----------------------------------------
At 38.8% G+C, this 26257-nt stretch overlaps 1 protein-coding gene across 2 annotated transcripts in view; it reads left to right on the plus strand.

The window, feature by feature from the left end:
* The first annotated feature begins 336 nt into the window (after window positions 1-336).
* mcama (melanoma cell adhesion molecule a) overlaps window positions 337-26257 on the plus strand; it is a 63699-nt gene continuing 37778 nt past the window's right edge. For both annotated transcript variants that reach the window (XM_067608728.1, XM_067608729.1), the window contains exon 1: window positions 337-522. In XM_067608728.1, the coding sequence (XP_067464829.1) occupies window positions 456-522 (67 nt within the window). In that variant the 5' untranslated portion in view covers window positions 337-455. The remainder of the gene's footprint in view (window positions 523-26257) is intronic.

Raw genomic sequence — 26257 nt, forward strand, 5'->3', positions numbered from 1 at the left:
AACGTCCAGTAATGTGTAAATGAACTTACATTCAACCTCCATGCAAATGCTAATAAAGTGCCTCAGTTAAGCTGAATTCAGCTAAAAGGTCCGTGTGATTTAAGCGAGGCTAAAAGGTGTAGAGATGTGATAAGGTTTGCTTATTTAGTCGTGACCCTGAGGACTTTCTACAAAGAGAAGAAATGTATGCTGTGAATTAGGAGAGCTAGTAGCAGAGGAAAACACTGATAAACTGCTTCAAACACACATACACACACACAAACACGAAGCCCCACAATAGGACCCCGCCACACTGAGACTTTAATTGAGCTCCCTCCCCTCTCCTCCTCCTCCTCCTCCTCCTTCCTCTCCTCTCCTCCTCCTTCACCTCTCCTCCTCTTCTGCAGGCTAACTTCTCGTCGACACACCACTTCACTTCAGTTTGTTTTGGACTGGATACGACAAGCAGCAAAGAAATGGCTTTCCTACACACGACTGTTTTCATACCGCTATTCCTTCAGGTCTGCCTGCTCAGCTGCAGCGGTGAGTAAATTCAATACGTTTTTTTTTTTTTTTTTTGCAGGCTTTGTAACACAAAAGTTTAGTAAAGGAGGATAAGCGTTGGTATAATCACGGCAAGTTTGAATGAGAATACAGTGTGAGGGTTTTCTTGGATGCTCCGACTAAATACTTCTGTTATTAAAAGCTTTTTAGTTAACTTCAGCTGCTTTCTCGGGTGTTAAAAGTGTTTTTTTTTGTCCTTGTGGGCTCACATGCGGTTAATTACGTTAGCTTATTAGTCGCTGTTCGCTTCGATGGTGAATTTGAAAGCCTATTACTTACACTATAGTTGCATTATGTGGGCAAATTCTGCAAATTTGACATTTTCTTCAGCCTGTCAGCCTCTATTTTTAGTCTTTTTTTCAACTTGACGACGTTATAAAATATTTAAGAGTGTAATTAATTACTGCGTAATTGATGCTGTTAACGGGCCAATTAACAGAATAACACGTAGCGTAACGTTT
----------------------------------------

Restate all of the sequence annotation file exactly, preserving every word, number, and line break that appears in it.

At 38.8% G+C, this 26257-nt stretch overlaps 1 protein-coding gene across 2 annotated transcripts in view; it reads left to right on the plus strand.

The window, feature by feature from the left end:
* The first annotated feature begins 336 nt into the window (after window positions 1-336).
* mcama (melanoma cell adhesion molecule a) overlaps window positions 337-26257 on the plus strand; it is a 63699-nt gene continuing 37778 nt past the window's right edge. For both annotated transcript variants that reach the window (XM_067608728.1, XM_067608729.1), the window contains exon 1: window positions 337-522. In XM_067608728.1, the coding sequence (XP_067464829.1) occupies window positions 456-522 (67 nt within the window). In that variant the 5' untranslated portion in view covers window positions 337-455. The remainder of the gene's footprint in view (window positions 523-26257) is intronic.

Raw genomic sequence — 26257 nt, forward strand, 5'->3', positions numbered from 1 at the left:
AACGTCCAGTAATGTGTAAATGAACTTACATTCAACCTCCATGCAAATGCTAATAAAGTGCCTCAGTTAAGCTGAATTCAGCTAAAAGGTCCGTGTGATTTAAGCGAGGCTAAAAGGTGTAGAGATGTGATAAGGTTTGCTTATTTAGTCGTGACCCTGAGGACTTTCTACAAAGAGAAGAAATGTATGCTGTGAATTAGGAGAGCTAGTAGCAGAGGAAAACACTGATAAACTGCTTCAAACACACATACACACACACAAACACGAAGCCCCACAATAGGACCCCGCCACACTGAGACTTTAATTGAGCTCCCTCCCCTCTCCTCCTCCTCCTCCTCCTCCTTCCTCTCCTCTCCTCCTCCTTCACCTCTCCTCCTCTTCTGCAGGCTAACTTCTCGTCGACACACCACTTCACTTCAGTTTGTTTTGGACTGGATACGACAAGCAGCAAAGAAATGGCTTTCCTACACACGACTGTTTTCATACCGCTATTCCTTCAGGTCTGCCTGCTCAGCTGCAGCGGTGAGTAAATTCAATACGTTTTTTTTTTTTTTTTTTGCAGGCTTTGTAACACAAAAGTTTAGTAAAGGAGGATAAGCGTTGGTATAATCACGGCAAGTTTGAATGAGAATACAGTGTGAGGGTTTTCTTGGATGCTCCGACTAAATACTTCTGTTATTAAAAGCTTTTTAGTTAACTTCAGCTGCTTTCTCGGGTGTTAAAAGTGTTTTTTTTTGTCCTTGTGGGCTCACATGCGGTTAATTACGTTAGCTTATTAGTCGCTGTTCGCTTCGATGGTGAATTTGAAAGCCTATTACTTACACTATAGTTGCATTATGTGGGCAAATTCTGCAAATTTGACATTTTCTTCAGCCTGTCAGCCTCTATTTTTAGTCTTTTTTTCAACTTGACGACGTTATAAAATATTTAAGAGTGTAATTAATTACTGCGTAATTGATGCTGTTAACGGGCCAATTAACAGAATAACACGTAGCGTAACGTTT